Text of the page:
While most people with COVID-19 recover within a few weeks or months, many have symptoms that linger for months more. This post-COVID-19 syndrome, also called "long-haul COVID-19," typically involves persistent fatigue, shortness of breath, joint pain, and sometimes problems with memory or concentration (“brain fog”). Long-haul COVID-19 occurs not only in people who had severe disease but also those who had only mild cases or were asymptomatic.

COVID-19 may also have more long-term health impacts, including residual damage to heart muscle and pneumonia-related scar tissue on the lungs. This is still not yet well-understood.

SARS-CoV-2 is transmitted mainly through airborne droplets and aerosols, which spread when an infected person coughs, sneezes, or exhales. Transmission is most likely when individuals are in close contact with someone who is infected—usually less than six feet apart, especially when indoors, without face masks, and for longer than 15 minutes. It can also occur in environments with improper ventilation even when people keep the appropriate distance, or through surface transmission when someone touches a contaminated surface and then touches their eyes, nose, or mouth.

Infected people can be contagious whether or not they have symptoms. The most contagious period is during the two days before symptoms appear and early in the illness. But people can still transmit the virus for 7-10 days after symptoms first appear, even as they are recovering.

SARS-CoV-2 spreads by air, so effective prevention begins with basic infection control measures: washing hands often with soap, maintaining at least 6 feet of distance from others, wearing a mask, avoiding poorly ventilated spaces, and practicing proper cough and sneeze hygiene. Since the virus can be spread by people with no symptoms who don’t know they’re infected, the effectiveness of these strategies depends on their being widely adopted and practiced within communities and populations.

Public health measures, such as quarantining for people who may have been exposed and isolating those who are infected, are also crucial to limiting community transmission. So are public education campaigns to raise community awareness of how COVID-19 is transmitted and how people can protect themselves and each other.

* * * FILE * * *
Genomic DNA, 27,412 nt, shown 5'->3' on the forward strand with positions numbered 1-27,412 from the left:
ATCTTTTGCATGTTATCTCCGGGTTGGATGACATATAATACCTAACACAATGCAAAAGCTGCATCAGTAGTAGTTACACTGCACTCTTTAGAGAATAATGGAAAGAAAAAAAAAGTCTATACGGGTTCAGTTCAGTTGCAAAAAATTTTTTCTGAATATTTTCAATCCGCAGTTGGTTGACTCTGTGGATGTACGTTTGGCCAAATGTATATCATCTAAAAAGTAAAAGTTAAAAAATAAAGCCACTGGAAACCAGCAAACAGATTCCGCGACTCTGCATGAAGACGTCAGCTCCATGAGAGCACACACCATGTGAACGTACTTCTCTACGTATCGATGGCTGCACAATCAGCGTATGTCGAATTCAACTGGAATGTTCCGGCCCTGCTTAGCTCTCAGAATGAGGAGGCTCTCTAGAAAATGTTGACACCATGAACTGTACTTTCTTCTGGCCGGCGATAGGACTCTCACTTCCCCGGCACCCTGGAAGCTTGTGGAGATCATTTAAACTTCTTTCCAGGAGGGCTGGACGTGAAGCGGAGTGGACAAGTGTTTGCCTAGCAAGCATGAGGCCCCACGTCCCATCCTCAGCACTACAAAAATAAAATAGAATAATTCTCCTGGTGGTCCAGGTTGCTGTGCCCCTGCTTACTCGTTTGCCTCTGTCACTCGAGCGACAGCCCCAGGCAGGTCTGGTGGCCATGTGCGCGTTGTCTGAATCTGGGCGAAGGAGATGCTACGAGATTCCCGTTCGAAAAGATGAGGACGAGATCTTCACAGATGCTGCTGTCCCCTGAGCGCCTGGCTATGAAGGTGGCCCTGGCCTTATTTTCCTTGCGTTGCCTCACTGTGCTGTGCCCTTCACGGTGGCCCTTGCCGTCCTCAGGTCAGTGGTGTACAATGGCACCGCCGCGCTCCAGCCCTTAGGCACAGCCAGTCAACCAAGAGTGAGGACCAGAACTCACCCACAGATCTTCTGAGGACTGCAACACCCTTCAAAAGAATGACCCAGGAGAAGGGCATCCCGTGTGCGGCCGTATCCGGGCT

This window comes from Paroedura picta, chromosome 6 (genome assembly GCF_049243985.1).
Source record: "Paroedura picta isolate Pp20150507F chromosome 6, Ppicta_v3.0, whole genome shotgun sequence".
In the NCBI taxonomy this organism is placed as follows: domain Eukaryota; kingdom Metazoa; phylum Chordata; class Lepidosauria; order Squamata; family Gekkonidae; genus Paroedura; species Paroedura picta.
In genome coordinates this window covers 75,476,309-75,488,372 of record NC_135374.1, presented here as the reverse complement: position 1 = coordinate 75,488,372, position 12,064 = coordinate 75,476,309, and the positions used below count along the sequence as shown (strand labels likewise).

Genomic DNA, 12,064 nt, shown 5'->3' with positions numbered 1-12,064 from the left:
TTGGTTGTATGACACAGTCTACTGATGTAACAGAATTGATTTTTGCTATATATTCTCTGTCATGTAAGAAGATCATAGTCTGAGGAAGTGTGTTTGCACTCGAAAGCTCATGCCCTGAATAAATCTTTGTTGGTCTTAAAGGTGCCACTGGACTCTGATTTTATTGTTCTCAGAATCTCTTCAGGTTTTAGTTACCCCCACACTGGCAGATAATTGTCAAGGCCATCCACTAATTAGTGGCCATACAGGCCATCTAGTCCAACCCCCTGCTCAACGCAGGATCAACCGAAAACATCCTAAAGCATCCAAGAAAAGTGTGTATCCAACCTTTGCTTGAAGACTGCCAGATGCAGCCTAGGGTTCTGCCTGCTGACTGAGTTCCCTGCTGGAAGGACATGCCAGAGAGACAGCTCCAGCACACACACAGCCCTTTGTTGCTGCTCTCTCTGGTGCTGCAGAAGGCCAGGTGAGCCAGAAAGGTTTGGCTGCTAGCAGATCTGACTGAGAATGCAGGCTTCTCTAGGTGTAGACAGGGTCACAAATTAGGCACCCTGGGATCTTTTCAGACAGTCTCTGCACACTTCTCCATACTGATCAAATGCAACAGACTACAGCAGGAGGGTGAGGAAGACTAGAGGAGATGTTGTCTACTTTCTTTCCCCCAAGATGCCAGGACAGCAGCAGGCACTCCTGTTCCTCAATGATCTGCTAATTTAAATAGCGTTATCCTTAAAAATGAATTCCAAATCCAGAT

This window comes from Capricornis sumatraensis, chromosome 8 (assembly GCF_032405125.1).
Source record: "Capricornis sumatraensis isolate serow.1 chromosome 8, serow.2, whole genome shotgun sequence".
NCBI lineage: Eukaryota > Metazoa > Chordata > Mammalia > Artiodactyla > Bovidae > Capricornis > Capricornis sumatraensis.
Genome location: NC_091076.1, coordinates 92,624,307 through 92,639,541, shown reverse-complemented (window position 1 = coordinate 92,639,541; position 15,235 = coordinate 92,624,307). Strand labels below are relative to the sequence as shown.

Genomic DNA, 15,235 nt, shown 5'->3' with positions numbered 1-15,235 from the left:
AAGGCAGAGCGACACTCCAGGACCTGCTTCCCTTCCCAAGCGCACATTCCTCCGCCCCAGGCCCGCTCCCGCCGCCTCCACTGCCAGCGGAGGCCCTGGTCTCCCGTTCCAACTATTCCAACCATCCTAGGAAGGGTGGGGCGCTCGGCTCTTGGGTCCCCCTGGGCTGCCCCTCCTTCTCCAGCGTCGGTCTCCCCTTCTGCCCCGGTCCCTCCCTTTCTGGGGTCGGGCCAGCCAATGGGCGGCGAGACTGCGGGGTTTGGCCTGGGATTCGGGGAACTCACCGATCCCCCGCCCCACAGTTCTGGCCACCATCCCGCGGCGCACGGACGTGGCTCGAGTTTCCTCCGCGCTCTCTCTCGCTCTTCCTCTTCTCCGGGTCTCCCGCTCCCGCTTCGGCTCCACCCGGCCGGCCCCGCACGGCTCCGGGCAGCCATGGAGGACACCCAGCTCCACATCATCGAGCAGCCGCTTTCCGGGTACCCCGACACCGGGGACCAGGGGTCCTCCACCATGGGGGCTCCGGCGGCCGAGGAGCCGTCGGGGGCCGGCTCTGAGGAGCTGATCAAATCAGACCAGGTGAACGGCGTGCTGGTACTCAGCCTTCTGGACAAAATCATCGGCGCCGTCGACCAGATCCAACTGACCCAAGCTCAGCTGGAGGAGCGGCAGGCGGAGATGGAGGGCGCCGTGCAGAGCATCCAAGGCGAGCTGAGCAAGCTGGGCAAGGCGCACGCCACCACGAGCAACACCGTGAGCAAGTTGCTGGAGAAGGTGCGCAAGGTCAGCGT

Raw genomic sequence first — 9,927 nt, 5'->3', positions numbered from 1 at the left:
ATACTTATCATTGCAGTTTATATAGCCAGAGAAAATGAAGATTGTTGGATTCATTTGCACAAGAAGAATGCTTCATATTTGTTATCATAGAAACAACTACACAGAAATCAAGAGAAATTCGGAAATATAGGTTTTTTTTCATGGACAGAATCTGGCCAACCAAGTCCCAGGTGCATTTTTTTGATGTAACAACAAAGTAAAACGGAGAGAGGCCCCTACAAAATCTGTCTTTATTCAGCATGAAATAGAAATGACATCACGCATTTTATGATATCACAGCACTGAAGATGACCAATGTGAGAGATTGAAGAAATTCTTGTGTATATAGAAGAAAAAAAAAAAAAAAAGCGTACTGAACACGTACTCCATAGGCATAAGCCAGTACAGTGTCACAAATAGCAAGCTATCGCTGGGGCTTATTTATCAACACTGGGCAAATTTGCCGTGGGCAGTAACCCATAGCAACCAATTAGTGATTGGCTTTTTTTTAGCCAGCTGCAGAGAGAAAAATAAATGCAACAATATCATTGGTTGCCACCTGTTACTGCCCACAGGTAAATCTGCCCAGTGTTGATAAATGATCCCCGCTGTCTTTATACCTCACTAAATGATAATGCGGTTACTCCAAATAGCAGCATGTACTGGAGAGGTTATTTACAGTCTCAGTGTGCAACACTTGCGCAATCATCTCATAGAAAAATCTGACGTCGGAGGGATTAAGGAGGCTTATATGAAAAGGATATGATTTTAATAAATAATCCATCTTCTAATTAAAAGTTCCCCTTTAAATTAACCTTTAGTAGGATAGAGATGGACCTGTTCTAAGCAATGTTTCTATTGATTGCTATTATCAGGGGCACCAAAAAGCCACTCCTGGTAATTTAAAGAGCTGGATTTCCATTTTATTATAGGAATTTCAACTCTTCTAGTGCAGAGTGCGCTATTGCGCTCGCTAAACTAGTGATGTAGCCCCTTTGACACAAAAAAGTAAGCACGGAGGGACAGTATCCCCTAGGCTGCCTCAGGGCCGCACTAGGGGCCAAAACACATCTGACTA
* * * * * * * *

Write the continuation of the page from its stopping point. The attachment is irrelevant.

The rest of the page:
But for many people living in regions where MSF works, such as in refugee camps or conflict-affected countries, these basic measures are often difficult or impossible to implement. For example, overcrowded living conditions and inadequate access to water and sanitation severely limit peoples’ ability to maintain proper hand hygiene and stay distanced from one another. In these settings, steps such as improving access to clean water, ensuring the availability of isolation facilities, and supporting health promotion efforts are essential to stopping spread.

To truly end transmission globally, effective vaccines against COVID-19 will need to be deployed around the world to reach even the hardest to reach.

After an unprecedented, massively financed effort by several governments and pharmaceutical companies, the first safe, effective COVID-19 vaccines were authorized for use in late 2020. While previous vaccines have taken years or even decades to develop, these vaccines were ready for distribution in a record-breaking nine months. In clinical trials most showed efficacy of 65 percent or more in preventing symptomatic COVID-19—with those from Moderna and Pfizer at 94 percent and 95 percent, respectively—and close to 100 percent protection against severe disease and death.